Tendinosis, Tendonitis, Tendinopathy... what is the correct term? This article written by Mark Reinking critically analyzes the tendon structure and it's response to exercise.
Abstract: Overuse related tendon pain is a signiﬁcant problem in sport and can interfere with and, in some instances, end an athletic career. This article includes a consideration of the biology of tendon pain including a review of tendon anatomy and histopathology, risk factors for tendon pain, semantics of tendon pathology, and the pathogenesis of tendon pain. Evidence is presented to guide the physical therapist in clinical decision-making regarding the examination of and intervention strategies for athletes with tendon pain.
-Human tendons demonstrate minimal hysteresis. Most stored elastic energy is released when the tensile load is removed.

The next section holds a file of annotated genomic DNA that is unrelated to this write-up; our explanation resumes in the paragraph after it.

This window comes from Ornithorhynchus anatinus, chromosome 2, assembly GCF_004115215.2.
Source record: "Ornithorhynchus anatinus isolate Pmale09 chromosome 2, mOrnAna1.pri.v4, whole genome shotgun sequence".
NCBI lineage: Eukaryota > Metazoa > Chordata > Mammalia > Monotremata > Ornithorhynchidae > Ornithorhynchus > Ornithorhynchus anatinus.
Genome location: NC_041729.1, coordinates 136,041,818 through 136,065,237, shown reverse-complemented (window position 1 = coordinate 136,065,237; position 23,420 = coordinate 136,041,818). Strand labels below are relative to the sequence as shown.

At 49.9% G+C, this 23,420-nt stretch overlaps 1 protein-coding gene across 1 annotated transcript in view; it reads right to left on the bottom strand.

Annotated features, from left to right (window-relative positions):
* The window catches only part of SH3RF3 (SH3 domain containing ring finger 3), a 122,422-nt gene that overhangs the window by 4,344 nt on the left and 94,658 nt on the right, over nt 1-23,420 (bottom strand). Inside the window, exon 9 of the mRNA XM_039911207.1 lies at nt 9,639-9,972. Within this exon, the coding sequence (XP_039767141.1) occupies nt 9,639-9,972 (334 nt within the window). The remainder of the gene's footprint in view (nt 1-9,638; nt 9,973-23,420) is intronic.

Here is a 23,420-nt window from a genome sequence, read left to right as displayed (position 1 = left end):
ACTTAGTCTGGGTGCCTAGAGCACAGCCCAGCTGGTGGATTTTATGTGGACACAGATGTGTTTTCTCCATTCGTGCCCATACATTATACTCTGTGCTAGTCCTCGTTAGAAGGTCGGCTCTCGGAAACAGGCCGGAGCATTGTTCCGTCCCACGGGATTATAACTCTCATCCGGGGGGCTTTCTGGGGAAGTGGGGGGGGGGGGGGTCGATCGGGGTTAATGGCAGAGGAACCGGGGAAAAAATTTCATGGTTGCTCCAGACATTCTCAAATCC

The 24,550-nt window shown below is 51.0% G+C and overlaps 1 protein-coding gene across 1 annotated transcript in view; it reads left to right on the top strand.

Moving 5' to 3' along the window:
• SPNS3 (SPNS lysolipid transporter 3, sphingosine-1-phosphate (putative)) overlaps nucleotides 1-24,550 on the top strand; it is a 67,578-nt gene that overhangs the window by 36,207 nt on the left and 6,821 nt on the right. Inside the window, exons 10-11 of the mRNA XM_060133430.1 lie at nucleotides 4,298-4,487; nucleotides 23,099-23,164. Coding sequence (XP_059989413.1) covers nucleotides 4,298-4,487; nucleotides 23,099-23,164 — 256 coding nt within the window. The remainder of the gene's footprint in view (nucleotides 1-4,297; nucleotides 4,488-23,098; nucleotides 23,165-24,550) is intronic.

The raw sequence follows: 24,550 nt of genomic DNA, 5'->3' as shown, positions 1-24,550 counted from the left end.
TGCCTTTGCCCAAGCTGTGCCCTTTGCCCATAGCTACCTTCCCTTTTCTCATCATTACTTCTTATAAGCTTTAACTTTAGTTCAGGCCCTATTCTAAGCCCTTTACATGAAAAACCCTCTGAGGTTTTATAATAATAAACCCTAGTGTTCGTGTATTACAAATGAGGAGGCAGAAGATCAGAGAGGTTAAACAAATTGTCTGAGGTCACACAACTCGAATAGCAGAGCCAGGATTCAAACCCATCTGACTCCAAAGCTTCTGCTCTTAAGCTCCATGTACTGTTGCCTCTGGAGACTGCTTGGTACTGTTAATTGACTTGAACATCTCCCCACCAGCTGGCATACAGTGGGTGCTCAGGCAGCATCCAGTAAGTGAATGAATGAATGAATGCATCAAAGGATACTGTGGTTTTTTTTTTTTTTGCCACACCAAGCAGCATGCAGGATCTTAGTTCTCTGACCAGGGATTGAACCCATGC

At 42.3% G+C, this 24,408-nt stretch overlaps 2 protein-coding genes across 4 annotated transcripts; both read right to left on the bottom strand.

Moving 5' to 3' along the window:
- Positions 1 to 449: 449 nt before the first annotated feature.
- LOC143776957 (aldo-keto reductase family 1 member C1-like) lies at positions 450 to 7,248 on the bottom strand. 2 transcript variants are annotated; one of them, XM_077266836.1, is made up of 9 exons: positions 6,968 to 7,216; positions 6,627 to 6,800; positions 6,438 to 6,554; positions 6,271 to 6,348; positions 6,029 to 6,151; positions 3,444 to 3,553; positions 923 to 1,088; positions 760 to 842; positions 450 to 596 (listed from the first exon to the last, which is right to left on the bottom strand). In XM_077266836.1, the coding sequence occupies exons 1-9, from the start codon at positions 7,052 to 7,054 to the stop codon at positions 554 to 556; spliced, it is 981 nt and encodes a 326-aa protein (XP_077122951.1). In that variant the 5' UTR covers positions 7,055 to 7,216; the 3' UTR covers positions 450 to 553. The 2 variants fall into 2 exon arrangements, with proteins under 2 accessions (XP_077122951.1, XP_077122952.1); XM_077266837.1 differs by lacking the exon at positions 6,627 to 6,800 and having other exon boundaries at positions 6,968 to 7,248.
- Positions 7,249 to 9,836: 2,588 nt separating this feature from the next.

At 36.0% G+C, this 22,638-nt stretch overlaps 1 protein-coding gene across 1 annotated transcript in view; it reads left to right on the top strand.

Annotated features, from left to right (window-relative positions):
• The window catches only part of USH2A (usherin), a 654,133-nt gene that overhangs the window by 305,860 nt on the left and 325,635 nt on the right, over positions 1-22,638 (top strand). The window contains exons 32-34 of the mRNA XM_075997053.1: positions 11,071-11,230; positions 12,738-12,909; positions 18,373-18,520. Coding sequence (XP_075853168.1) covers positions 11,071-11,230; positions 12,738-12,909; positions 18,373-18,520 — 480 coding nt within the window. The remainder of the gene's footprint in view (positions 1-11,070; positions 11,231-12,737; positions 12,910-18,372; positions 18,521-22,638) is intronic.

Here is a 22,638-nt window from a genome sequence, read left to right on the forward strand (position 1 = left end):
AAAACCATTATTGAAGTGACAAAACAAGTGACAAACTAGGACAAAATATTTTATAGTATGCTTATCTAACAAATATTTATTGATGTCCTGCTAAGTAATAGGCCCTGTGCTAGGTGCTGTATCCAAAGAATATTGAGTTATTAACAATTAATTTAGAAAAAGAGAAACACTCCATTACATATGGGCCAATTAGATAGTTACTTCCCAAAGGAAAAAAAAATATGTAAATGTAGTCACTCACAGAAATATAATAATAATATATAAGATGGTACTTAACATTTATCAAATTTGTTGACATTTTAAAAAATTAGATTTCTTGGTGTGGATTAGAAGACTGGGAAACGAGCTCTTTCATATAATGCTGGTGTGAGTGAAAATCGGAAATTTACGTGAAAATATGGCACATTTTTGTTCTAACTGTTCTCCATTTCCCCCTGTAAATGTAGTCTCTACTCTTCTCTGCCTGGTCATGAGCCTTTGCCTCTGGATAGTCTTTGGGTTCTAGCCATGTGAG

-The degradation of collagen that happens after exercise is greater than the increase of collagen synthesis that occurs.
-There is an up-regulation of Vascular Endothelial Growth Factor (VEGF) in pathological tendons. VEGF factor stimulates neovascularization. This process decreases collagen strength and creates micro-tears.
-Some new evidence supports eccentric strength training in the management of non-insertional achilles tendinopathy, patellar tendon pain, supraspinatus tendinopathy, wrist extensor tendinopathy, and posterior tibial tendinopathy (check out some of our previous posts on the topic!).